Presentation on theme: "Chapter Seven: Civil Litigation. Involves legal action to resolve disputes between parties. In civil litigation, the plaintiff sues a defendant to recover."— Presentation transcript:
Involves legal action to resolve disputes between parties. In civil litigation, the plaintiff sues a defendant to recover money damages or other remedy for the alleged harm the defendant caused the plaintiff.
Pleadings Initiate the lawsuit Provides the Due Process notice Can consist of ◦ Complaint ◦ Petition ◦ Cross-complaint ◦ Reply ◦ Answer ◦ Counterclaim
Pleadings (cont.) The plaintiff, the party who is suing, files a complaint containing the basis of the lawsuit. ◦ Filed with the court and ◦ Served with a summons on the defendant
Pleadings (cont.) The complaint must either: ◦ Provide a general allegation of the wrongful conduct alleged (notice pleading) or ◦ Plead specific facts alleged, called fact pleading.
Pleadings (cont.) Time: Individual court rules provide a time within the initial complaint or petition must be served; Responsive pleading must be filed to avoid dismissal of the action or a default judgment. ◦ The responding party must file a responsive pleading (Answer) with the time limit allowed by the court.
Pleadings (cont.) Answer: An answer is filed by the defendant with the court and served on the plaintiff. It usually denies most allegations of the complaint.
Pleadings (cont.) Cross-Complaint: A cross-complaint is filed and served by the defendant if he or she countersues the plaintiff. ◦ The defendant is the cross-complainant and the plaintiff is the cross-defendant. The cross- defendant must file an Answer.
Pleadings (cont.) Intervention: A person not named in a lawsuit may have an interest, and seek to become involved by way of an intervention Consolidation: If there are several suits that duplicate facts & legal issues, they may be consolidated in the interests of judicial economy
Pleadings (cont.) Statute of Limitations: The period of time within which a suit must be brought Varies by jurisdiction, and by the nature of the claim Will begin to “run” when the plaintiff knows or should have known of the injury ◦ Date of the accident, breach ◦ Date of majority of the plaintiff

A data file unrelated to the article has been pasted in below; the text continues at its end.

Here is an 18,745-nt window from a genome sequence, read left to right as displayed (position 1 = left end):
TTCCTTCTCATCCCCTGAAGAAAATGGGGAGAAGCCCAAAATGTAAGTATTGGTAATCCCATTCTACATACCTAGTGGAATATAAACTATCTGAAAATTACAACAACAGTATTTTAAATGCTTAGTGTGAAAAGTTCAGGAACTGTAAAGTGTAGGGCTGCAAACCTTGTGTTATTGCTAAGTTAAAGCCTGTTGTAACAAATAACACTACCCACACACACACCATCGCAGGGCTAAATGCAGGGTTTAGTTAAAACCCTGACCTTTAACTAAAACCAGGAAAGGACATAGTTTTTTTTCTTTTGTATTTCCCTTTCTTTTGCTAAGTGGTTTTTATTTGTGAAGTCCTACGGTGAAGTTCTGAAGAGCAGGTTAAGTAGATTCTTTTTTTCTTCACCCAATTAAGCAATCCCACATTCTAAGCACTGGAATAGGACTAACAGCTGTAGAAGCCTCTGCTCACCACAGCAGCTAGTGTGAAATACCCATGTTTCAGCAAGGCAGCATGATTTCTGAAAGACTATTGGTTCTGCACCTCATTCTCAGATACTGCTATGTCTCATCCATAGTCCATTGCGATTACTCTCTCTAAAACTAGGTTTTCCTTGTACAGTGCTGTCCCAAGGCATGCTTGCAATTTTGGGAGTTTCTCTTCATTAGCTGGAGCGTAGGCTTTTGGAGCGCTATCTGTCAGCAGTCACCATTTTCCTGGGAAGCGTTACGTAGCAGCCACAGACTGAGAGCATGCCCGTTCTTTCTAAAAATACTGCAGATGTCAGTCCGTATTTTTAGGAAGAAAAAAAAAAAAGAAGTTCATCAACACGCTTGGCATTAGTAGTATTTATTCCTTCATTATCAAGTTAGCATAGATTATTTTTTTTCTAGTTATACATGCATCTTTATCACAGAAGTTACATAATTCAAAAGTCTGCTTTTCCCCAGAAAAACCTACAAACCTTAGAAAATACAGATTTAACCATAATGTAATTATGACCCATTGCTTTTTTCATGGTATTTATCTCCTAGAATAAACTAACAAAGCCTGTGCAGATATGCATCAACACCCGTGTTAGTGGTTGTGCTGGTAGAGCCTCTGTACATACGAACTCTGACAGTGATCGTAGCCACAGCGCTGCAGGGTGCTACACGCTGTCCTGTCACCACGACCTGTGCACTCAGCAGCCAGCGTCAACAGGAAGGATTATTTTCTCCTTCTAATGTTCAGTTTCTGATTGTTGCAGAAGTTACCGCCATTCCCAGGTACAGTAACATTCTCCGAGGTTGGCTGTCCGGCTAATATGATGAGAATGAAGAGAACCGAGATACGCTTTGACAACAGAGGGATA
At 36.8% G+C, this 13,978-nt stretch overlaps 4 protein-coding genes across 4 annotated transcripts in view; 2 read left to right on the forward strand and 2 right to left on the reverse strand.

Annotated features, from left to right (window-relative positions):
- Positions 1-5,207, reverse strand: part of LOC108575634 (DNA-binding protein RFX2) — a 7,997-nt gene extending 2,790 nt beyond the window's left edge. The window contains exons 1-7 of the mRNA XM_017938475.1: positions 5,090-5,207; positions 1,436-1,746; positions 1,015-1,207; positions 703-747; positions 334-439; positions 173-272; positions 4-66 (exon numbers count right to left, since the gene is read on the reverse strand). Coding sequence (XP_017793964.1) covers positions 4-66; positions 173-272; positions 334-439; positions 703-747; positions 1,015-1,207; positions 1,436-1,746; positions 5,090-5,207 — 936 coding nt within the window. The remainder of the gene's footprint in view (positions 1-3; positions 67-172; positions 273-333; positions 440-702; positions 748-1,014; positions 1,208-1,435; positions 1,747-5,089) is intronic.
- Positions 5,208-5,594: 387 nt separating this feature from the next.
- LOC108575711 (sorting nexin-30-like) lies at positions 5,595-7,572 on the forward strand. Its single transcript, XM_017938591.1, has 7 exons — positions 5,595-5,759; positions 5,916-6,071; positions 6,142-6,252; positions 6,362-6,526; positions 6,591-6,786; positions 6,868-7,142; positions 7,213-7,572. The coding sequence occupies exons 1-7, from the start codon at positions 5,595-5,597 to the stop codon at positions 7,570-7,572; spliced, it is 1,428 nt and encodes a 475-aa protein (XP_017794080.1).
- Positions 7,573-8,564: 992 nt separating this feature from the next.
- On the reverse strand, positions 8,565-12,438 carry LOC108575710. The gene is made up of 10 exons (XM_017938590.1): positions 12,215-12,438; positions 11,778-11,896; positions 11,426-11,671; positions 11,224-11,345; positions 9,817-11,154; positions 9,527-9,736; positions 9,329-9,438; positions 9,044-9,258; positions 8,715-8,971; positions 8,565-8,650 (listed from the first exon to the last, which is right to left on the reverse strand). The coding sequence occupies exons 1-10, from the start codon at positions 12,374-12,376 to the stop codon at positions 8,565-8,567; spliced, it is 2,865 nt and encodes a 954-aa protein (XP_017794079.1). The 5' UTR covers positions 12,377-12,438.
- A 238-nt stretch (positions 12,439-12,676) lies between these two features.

E-filings in Court Paralegals are at the forefront of e-litigation where many of the documents filed in court are done electronically. The technology currently is available for implementing electronic filing—e-filing—of pleadings, briefs, and other documents related to a lawsuit.
Additional Search Techniques Concept searching ◦ Compares word patterns, incorporated with Boolean searches Paper reviews (converted into hard copy & reviewed) Electronic reviews ◦ Look at “loose” electronic files in their “native” format ◦ Use a local litigation database ◦ Work with an online document review repository hosted by an e-discovery service provider
Discovery Discovery is a step in the litigation process where the plaintiff and the defendant share information relevant to their dispute.
Discovery (cont.) The purpose of Discovery is to: ◦ Evaluate the client’s case ◦ Understand strengths/weaknesses of the opponent’s case ◦ Preserve testimony ◦ Potentially facilitate settlement ◦ Learn information to impeach a witness
Discovery (cont.) Depositions: Oral testimony given under oath to either a party or a witness. Purpose: Preserves evidence Helps prepare for trial Creates a sworn body of testimony which can be used to impeach the witness on the stand if testimony changes
Discovery (cont.) Interrogatories: ◦ Written questions ◦ May be highly detailed ◦ Propounded only to parties to the suit ◦ Must be answered in writing, unless an objection is made to the question ◦ Answered under oath
Discovery (cont.) Production of Documents: documents under the control of one party may be requested by the other side Used in preparing the case Usually provided by the party in control, but the work may shift to the requesting party to examine them on-site if their production would ◦ Be too voluminous ◦ Disrupt ordinary business activities ◦ In permanent storage
Discovery (cont.) Physical exams are used to determine the extent of injuries when that is the basis for the claim (personal injury, workers’ compensation) Mental exams may be ordered if mental trauma is the basis for damages (infliction of emotional distress) or if competency is an issue